A focus on the Philippines

Last week I was in Manila participating in the opening panel session of the Shell sponsored energy event, Powering Progress Together. The panel included IPCC WG1 Co-chair, Dr. Edvin Aldrian from Indonesia; Philippine Department of Energy Secretary, Hon. Zenaida Y. Monsada; and Tony La Vina, a former Undersecretary of the Department of Environment and Natural Resources, but currently Dean of the Ateneo School of Government. With the focus of our panel being the energy transition and climate challenge it didn’t take long to get to the situation faced by the Philippines and the Intended Nationally Determined Contribution (INDC) it submitted to the UNFCCC in the run-up to COP21.

The Philippines has seen energy sector emissions rise sharply in recent years (see chart) with coal use doubling between 2007 and 2014, while natural gas and oil demand remained almost static. Although oil use for transport increased, this was offset by a drop in oil based power generation.

Philippines Energy Emissions

Against this backdrop the Philippines submitted an INDC which calls for a 70% reduction in emissions for 2030 against a business as usual projection which sees increasing coal use in the power sector. The charts below were prepared by the Department of Energy. By 2030, full INDC implementation would see only a modest change in coal capacity from current levels, but a significant increase in natural gas and growth in wind and solar such that they become material in the overall power generation mix.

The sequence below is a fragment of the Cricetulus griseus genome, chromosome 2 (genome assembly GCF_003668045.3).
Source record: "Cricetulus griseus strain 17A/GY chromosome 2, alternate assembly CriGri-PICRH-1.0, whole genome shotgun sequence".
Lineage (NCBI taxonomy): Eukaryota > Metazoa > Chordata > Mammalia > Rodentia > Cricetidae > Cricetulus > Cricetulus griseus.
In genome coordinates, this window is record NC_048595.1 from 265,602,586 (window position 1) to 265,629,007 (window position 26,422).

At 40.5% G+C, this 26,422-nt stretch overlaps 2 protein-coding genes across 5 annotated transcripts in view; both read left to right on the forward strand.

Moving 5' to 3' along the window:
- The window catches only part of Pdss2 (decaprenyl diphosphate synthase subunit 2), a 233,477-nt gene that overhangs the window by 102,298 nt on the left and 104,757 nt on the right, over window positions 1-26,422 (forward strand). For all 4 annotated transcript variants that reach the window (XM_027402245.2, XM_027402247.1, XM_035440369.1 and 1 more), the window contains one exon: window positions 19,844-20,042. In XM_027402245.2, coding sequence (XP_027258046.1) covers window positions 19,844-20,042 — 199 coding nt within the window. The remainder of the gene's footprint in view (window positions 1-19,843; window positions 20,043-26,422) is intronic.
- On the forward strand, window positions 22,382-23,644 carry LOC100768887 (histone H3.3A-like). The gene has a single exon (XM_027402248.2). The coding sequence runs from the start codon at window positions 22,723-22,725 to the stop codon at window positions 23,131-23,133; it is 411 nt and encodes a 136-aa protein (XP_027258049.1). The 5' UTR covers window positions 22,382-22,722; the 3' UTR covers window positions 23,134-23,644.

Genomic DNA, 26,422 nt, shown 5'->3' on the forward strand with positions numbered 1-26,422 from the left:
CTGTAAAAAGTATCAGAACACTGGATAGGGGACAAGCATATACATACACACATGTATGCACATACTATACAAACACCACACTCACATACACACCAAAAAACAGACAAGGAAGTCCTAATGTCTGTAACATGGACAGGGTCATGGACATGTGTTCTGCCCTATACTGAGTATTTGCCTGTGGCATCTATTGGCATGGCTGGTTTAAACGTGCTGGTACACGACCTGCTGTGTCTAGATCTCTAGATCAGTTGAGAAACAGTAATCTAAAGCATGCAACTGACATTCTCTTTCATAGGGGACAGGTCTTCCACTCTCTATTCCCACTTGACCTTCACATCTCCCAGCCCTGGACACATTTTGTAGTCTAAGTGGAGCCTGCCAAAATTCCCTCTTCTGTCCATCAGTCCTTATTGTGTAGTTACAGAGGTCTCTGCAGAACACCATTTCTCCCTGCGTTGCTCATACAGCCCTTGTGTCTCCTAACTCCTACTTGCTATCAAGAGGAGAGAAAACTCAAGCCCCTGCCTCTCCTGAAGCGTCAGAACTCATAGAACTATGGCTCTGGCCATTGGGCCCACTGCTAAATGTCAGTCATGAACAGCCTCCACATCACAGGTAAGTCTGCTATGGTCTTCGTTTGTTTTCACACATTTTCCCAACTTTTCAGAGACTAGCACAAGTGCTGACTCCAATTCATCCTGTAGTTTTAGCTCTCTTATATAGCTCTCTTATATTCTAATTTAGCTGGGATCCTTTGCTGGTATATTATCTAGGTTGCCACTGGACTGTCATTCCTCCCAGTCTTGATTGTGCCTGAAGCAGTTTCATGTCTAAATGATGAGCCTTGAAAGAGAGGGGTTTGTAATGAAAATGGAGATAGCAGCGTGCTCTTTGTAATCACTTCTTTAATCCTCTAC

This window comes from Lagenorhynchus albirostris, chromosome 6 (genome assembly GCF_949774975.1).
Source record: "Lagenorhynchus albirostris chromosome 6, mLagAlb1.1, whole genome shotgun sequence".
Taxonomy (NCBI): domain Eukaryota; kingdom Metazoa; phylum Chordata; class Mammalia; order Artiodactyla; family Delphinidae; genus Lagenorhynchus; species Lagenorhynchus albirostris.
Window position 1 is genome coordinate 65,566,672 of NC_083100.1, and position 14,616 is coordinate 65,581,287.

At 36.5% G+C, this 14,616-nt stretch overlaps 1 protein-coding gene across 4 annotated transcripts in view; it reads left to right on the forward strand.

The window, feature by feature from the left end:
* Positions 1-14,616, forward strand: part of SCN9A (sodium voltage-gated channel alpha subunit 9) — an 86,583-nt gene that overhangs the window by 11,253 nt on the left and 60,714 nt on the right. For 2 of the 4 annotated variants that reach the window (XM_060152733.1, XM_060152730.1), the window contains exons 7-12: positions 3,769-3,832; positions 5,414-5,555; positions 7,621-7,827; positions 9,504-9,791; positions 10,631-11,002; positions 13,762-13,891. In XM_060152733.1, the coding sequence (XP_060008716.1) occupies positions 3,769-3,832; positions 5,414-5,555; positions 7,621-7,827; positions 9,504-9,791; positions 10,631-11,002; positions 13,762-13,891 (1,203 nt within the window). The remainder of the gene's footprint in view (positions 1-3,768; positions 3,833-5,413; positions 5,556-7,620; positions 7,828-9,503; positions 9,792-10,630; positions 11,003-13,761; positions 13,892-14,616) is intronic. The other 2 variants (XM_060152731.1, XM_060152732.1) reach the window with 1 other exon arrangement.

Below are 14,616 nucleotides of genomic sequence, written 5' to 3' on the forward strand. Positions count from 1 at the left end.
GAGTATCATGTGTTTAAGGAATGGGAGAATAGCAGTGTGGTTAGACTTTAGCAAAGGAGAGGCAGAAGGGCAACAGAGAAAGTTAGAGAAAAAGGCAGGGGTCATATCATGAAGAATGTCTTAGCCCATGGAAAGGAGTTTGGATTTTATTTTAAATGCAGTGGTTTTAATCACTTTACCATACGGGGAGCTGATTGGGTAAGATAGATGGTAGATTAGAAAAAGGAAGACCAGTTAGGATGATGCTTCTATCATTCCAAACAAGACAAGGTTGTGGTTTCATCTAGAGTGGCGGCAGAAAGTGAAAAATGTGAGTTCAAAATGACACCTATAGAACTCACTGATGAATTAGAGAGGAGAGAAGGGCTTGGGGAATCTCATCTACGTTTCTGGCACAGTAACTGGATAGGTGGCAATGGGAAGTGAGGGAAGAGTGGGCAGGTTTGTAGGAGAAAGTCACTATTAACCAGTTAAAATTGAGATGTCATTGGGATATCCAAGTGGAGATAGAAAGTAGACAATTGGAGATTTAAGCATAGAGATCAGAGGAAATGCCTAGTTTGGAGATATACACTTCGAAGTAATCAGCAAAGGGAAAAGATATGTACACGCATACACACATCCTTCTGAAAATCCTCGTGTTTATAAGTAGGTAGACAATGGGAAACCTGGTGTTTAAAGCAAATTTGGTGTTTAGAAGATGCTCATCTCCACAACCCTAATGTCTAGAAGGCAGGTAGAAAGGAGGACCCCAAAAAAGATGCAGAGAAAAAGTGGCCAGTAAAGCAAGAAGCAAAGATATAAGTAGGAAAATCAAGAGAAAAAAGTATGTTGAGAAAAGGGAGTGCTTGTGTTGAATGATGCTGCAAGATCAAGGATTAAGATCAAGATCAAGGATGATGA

Philippines Electrcity Capacity

The government also has big plans for the transport sector, with major electrification of the popular Jeepney (small buses) and tricycle (motorcycle based carriers) fleet. These are everywhere in Manila.

But as the Secretary pointed out in the panel discussion, this shift is dependent on outside financial help. The reduction goal represents at least 1 billion tonnes of cumulative carbon dioxide over the period 2015 to 2030 and although an anticipated cost of implementation isn’t given, it may well run into tens of billions of dollars. However, the immediate benefits should be considerable, particularly for health and welfare in cities such as Manila itself as roadside air quality improves with an alternative bus fleet. The INDC specifically notes (one of several mentions);

The mitigation contribution is conditioned on the extent of financial resources, including technology development & transfer, and capacity building, that will be made available to the Philippines.

The Philippines have certainly felt the sharp end of the global climate in recent years, but particularly with Typhoon Haiyan, a Category 5 Super Typhoon, in November 2013. That event led to a member of the Philippine delegation pledging to fast for the duration of COP 19 in Warsaw. The INDC is an ambitious start on their mitigation journey, but also highlights the challenges faced by many countries at a similar stage in their development. As the Philippine economy develops it will need much more energy than currently supplied; the surge in coal use as a response is also seen in many other national energy plans. Limiting the early growth of coal in emerging economies is one of the big global issues that the Paris Agreement and related INDCs must address as they are implemented. The provisions within Article 6 of the Agreement can help; ideally by channelling a carbon price into those economies with the necessary climate finance to change the energy outlook.